Wealthy residents and businesses are leaving the state at a troubling rate — an exodus that could grow now that working remotely is gaining widespread acceptance, a new Pioneer Institute report states.

Massachusetts has seen a net loss of $20 billion to other states, especially New Hampshire and Florida where taxes are much lower, the report warns.

"COVID has dramatically accelerated working from home and that's bad news for the state," said Pioneer Institute Research Director Greg Sullivan, who co-authored the report on "Do the Wealthy Migrate from High-Tax States?"

The Pioneer report found wealthy residents have been packing up and moving out of state over the last 25 years, taking with them much-needed taxable income. The report found that some $20.7 billion in adjusted gross income left Massachusetts between 1993 and 2018.

That news hits as Massachusetts' Democratic lawmakers have proposed a hike in taxes on the rich to bolster funding for education and transit. Another vote, Sullivan says, is expected to come up again this spring.

He warns the post-pandemic economy will see companies be more mobile and searching for the best deals they can — all while employees could be free to choose where they want to live also.

Sullivan cited Tesla as Exhibit No. 1.

Tesla CEO and SpaceX entrepreneur Elon Musk, now considered the richest person on Earth, has moved his base of operations to Texas. He shunned California and its high income tax.

The brain drain from Massachusetts, the Pioneer report states, has resulted in no-income-tax states like Florida capturing 46% of the lost wealth and New Hampshire 26%.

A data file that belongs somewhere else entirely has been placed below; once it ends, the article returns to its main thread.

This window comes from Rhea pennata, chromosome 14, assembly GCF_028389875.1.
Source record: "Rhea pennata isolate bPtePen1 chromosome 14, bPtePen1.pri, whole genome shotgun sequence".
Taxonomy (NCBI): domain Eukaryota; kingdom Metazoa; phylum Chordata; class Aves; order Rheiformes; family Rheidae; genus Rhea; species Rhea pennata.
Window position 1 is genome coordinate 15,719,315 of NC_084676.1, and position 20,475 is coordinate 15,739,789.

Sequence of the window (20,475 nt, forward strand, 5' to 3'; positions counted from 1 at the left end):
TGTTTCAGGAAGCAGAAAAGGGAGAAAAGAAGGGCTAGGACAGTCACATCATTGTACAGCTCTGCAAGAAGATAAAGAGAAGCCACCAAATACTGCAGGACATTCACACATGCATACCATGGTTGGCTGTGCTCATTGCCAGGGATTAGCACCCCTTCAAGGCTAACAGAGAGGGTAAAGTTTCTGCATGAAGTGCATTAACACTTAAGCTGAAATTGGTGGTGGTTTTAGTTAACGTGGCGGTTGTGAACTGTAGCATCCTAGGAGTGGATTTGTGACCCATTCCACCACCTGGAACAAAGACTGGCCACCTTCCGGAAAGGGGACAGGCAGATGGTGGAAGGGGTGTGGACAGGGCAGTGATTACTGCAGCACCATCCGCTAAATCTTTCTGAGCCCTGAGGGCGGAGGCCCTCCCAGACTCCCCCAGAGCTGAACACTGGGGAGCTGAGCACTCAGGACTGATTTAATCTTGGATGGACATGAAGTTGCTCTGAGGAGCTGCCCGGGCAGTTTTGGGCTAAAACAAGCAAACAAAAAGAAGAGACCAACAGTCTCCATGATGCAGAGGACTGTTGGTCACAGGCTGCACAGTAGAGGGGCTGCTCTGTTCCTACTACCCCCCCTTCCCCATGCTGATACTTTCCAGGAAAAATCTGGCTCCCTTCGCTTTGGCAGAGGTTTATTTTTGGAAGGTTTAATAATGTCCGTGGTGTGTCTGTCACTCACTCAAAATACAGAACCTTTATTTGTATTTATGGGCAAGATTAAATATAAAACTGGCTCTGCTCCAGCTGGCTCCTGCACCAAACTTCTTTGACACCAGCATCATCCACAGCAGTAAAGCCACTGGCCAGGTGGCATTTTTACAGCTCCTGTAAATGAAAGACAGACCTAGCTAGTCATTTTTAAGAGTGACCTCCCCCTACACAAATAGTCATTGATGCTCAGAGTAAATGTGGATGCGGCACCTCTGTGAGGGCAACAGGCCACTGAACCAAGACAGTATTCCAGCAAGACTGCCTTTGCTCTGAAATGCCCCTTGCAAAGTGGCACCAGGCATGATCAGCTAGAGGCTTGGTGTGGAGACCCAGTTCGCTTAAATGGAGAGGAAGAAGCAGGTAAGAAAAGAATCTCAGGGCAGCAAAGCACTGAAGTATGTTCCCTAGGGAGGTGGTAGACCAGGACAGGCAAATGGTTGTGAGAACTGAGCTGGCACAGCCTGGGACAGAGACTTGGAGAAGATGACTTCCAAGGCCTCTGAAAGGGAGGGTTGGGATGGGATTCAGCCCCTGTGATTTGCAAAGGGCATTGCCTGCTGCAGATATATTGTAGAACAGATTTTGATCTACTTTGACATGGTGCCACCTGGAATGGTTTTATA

"We saw this trend slow down temporarily during the Great Recession, when people became less mobile," Sullivan said. "But it's since come roaring back, and the magnitude is staggering."

The Pioneer study adds high rates of immigration have bolstered Massachusetts' economic health and kept its population stable. But that's not going to help the bottom line forever.

"The legislature needs to be very careful in the new post-pandemic environment, when talent is more mobile," said Pioneer Institute Executive Director Jim Stergios. "Businesses look at the business climate closely — especially tax issues — when they think about location. I'd hate to see us follow in Connecticut's footsteps toward economic decline."

States that have lost taxable income to Massachusetts are in the Northeast, with New York, Connecticut, and New Jersey contributing the most, the report adds. Illinois, Ohio, and Michigan, lost smaller amounts.

But wealth migration out of Massachusetts is a "nightmare scenario," Sullivan adds, that will only get worse in our "Zoom economy."


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